My research centers on security, violence and law, and their constitutive effects on social boundaries and difference. Embedded in critical approaches to law and social sciences, it is driven by contemporary social and political problems of liberal democracies. Many of my publications have explored borders, mobility and migration, however, my interests equally extend to poverty, race and postcolonial relations. My research is embedded in political, legal and social thought, critical security studies, socio-legal studies, political geography, and increasingly social psychology.


Starting with the stranger, as a paradoxical figure of physical proximity and social distance, in my current research, I probe into the governing of social relations and social distance (interactive and normative) through legal authority – analyzing the latter’s capability to produce identities, spaces and relations and by implications to regulate and securitize the social. My book project on Securing Indifference (2016) seeks to uncover techniques of governing indifference, how collective indifference to human suffering and death is induced by liberal democracies. Empirically, I draw upon laws that seek to regulate relations to irregular migrants, underlining law as a constitutive force in governing social distance and collective normative dissonance. In this context, my latest article The Saved and the Drowned: Governing Rescue at Sea analyzes recent cases of people left to die on the seas and The Curious State of the Good Samaritan underlines the uses of law for restricting humanitarian interactions. It illustrates how liberal democracies negotiate what counts as a humanitarian act, who counts as a humanitarian actor, and who is the humanitarian subject.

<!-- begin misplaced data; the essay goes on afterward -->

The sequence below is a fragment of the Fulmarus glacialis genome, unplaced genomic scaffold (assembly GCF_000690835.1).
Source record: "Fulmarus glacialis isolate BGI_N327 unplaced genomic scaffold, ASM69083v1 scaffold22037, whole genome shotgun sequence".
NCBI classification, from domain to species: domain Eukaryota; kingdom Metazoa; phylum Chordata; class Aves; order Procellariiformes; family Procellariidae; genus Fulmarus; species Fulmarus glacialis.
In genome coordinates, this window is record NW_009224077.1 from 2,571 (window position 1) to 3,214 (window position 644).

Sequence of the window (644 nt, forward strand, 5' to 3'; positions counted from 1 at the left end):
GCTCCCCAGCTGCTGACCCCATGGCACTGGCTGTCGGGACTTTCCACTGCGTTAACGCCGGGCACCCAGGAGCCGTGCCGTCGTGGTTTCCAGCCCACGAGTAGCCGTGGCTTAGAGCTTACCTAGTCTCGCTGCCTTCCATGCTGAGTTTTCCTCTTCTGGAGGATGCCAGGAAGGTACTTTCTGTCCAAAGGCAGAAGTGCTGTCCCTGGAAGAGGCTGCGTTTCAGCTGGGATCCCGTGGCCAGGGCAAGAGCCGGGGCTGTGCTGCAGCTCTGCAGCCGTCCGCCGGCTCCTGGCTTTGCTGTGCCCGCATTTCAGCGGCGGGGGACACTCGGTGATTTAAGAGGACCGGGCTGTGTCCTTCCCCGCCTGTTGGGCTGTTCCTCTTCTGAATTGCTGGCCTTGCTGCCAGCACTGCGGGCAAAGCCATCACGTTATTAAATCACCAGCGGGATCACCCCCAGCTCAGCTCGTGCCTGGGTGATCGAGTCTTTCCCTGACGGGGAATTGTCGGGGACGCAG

My previous research and book Security, Law and Borders: At the Limits of Liberties (2010) provides a critical analysis of the disjuncture in the legal geographies of liberal democracies between policing and liberties. It is based upon a detailed empirical analysis of legal bordering practices in migration controls. Drawing upon the French waiting zone, US maritime interceptions and Australian off-shore processing, this study demonstrates that the limitation of liberties is not an anomaly of liberal rule, but embedded within the legal geographies of liberal democracies.